OpenStack infrastructure automation with Terraform – Part 2

TL;DR: Second of a two post series looking at automation of an openstack project with Terraform, using the new Terraform OpenStack Provider.

With the Openstack provider for Terraform being close to accepted into the Terraform release, it’s time to unleash it’s power on the Cisco Openstack-based Cloud..

In this post, we will:

  • Write a terraform ‘.TF’ file to describe our desired deployment state including;
    • Neutron networks/subnets
    • Neutron gateways
    • Keypairs and Security Groups
    • Virtual machines and Volumes
    • Virtual IP’s
    • Load balancers (LBaaS).
  • Have terraform deploy, modify and rip down our infrastructure.

If you don’t have the terraform openstack beta provider available, you’ll want to read Part 1 of this series.

Terraform Intro

Terraform “provides a common configuration to launch infrastructure“. From IaaS instances and virtual networks to DNS entries and e-mail configuration.

The idea being that a single Terraform deployment file can leverage multiple providers to describe your entire application infrastructure in one deployment tool; even if your DNS, LB and Compute resources come from three different providers.

Support for different infrastructure types is supported by provider modules, it’s the Openstack provider we’re focused on testing here.

If you’re not sure why you want to use Terraform, you’re probably best getting off here and having a look around Terraform.io first!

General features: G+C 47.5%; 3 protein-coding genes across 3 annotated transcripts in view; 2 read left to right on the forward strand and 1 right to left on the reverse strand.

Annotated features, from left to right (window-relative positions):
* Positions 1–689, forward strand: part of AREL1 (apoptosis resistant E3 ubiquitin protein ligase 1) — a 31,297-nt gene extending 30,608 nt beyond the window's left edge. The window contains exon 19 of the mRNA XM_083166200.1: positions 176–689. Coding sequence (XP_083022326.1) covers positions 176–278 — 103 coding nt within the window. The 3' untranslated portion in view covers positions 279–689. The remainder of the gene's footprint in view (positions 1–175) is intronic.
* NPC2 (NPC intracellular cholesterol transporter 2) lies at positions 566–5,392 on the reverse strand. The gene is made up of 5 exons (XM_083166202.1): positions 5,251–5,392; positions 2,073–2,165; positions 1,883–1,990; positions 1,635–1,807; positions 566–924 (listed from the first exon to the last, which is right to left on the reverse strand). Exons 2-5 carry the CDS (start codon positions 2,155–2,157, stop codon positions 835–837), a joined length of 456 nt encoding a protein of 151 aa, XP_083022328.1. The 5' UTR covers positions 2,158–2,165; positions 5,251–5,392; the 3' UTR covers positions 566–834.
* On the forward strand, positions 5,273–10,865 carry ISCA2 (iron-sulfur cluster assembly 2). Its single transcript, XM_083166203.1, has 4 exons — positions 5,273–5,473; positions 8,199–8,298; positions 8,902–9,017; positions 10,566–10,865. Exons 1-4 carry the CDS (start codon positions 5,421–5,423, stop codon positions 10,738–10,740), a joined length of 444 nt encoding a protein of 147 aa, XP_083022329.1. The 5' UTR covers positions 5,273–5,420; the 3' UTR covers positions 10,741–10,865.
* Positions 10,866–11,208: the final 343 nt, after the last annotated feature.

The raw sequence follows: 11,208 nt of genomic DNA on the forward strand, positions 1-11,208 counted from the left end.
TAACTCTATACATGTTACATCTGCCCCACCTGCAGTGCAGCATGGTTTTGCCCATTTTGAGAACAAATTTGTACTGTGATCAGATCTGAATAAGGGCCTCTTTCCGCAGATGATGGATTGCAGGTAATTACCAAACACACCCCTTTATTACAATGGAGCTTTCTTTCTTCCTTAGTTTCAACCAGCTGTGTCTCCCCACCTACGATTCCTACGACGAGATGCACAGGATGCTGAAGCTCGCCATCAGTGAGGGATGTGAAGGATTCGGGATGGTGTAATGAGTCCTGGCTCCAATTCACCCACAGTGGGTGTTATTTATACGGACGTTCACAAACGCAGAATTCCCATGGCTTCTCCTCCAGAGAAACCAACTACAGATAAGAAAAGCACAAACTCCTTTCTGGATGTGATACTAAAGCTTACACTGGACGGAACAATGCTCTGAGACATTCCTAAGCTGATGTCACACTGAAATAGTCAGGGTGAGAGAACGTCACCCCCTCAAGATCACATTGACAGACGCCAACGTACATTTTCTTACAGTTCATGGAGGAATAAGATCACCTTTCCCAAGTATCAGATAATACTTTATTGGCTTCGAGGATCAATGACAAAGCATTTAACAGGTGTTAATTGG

Terraform Configuration Files

Terraform configuration files describe your desired infrastructure state, built up of multiple resources, using one or more providers.

Configuration files are a custom, but easy to read format with a .TF extension. (They can also be written in JSON for machine generated content.)

Generally, a configuration file will hold necessary parameters for any providers needed, followed by a number of resources from those providers.

Below is a simple example with one provider (Openstack) and one resource (an SSH public key to be uploaded to our Openstack tenant)

Save the above as  demo1.tf and replace the following placeholders with your own Openstack environment login details.

Now run $terraform plan  in the same directory as your demo1.tf  file. Terraform will tell you what it’s going to do (add/remove/update resources), based on checking the current state of the infrastructure:

Terraform checks, the keypair doesn’t already exist on our openstack provider, so a new resource is going to be created if we apply our infrastructure… good!

Terraform Apply!

Success! At this point you can check Openstack to confirm our new keypair exists in the IaaS:

 

Terraform State

Future deployments of this infrastructure will check the state first, running $terraform plan  again shows no changes, as our single resource already exists in Openstack.

That’s basic terraform deployment covered using the openstack provider.

Adding More Resources

The resource we deployed above was ‘ openstack_compute_keypair_v2 ‘. Resource types are named by the author of a given plugin! not centrally by terraform (which means TF config files are not re-usable between differing provider infrastructures).

Realistically this just means you need to read the doc of the provider(s) you choose to use.

Here are some openstack provider resource types we’ll use for the next demo:

“openstack_compute_keypair_v2”
“openstack_compute_secgroup_v2”
“openstack_networking_network_v2” 
“openstack_networking_subnet_v2”
“openstack_networking_router_v2”
“openstack_networking_router_interface_v2”
“openstack_compute_floatingip_v2”
“openstack_compute_instance_v2”
“openstack_lb_monitor_v1”
“openstack_lb_pool_v1”
“openstack_lb_vip_v1”

If you are familiar with Openstack, then their purpose should be clear!

The following Terraform configuration will build on our existing configuration to:

  • Upload a keypair
  • Create a security group
    • SSH and HTTPS in, plus all TCP in from other VM’s in same group.
  • Create a new Quantum network and Subnet